Also be aware of Do Not Call Scams. The National Do Not Call Registry offers consumers a free way to reduce telemarketing calls. Scammers call anyway, and they’ve even found a way to scam consumers by pretending to be a government official calling to sign you up or confirming your previous participation on the Dot Not call list. In one variation, scammers ask for personal information, such as your name, address and Social Security number. In another, scammers try to charge a fee to join the registry. Either way, just hang up. These services are free, but sharing personal information with a scammer could cost you a lot.

Finally, be aware of the Fake Friend Scam. If you ever get a Friend Request on Facebook from someone you already thought was your Friend and hit “Accept,” you may befriend a scammer. A popular recent scam has been the theft of people’s online identities to create fake profiles, which can be used in a variety of ways. A new Friend can learn a lot about you to scam you later, “recommend” sketchy websites that download malware, use your account to scrap information on your other Friends, even impersonate a military officer or other trustworthy person to perpetrate a romance scam. Be careful on social media, keep your privacy settings high, and don’t share confidential information. You can’t always be sure that your Friends are really your friends.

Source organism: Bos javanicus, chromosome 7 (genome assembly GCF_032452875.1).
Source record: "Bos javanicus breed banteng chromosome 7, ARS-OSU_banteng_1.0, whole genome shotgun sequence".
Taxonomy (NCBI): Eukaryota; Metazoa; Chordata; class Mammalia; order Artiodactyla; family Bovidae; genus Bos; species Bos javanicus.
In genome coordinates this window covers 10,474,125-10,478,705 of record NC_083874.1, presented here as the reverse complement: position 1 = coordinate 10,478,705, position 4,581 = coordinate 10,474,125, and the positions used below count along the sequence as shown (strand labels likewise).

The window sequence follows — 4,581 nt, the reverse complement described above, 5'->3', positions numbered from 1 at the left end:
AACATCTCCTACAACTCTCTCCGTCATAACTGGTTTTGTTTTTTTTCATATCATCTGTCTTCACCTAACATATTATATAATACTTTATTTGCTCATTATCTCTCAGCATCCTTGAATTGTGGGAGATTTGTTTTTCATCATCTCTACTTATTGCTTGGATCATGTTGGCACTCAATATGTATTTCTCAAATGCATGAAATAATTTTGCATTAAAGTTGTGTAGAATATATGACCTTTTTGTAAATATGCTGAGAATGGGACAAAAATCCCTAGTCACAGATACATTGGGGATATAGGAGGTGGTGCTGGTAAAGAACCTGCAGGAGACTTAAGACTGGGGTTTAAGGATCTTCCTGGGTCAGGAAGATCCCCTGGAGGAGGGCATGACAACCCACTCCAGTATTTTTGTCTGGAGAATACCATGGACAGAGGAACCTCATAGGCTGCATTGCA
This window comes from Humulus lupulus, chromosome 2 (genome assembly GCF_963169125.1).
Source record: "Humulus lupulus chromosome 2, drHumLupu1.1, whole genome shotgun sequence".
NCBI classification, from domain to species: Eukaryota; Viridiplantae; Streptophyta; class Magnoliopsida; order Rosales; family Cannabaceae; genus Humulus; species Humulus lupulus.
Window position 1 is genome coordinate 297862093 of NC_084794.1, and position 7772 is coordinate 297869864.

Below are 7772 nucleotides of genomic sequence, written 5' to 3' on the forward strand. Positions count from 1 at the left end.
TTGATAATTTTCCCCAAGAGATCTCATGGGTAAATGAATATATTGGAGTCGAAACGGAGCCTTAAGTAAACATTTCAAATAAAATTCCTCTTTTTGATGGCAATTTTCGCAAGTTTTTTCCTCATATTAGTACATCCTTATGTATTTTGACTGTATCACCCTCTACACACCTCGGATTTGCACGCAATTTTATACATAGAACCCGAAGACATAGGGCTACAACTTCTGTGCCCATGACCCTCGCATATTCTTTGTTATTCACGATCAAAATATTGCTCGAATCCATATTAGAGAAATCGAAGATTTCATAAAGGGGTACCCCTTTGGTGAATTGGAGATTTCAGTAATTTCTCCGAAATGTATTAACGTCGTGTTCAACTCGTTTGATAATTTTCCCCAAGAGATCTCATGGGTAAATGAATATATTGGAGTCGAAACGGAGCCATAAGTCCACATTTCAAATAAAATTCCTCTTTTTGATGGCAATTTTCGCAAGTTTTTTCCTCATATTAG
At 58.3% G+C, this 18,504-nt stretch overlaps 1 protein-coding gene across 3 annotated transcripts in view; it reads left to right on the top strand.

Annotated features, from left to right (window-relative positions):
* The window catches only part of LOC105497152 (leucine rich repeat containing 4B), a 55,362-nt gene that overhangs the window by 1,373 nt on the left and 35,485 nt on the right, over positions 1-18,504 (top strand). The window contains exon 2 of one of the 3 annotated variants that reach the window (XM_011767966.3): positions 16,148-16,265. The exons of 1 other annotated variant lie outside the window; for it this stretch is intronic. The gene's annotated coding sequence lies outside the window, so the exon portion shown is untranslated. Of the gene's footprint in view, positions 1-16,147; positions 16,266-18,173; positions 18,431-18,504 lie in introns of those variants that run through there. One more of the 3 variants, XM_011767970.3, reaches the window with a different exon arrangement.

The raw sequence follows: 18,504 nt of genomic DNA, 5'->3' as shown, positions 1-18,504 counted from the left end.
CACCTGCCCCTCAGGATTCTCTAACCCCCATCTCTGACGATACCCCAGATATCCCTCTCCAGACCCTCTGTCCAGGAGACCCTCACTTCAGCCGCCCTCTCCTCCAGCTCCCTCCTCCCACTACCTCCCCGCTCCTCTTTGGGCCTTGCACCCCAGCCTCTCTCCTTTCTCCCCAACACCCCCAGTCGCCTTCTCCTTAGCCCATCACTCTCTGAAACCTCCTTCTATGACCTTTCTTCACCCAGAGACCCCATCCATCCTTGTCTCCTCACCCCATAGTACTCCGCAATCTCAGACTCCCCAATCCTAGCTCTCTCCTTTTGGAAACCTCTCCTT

The Better Business Bureau of Central Alabama and the Better Business Bureau of South Alabama have joined together, and now have offices in Mobile, Birmingham  and Dothan. The result is a BBB with almost 4,300 accredited business members serving 50 Alabama counties. Through enhanced technology and combined resources, the organization will bring new opportunities for businesses throughout the service area.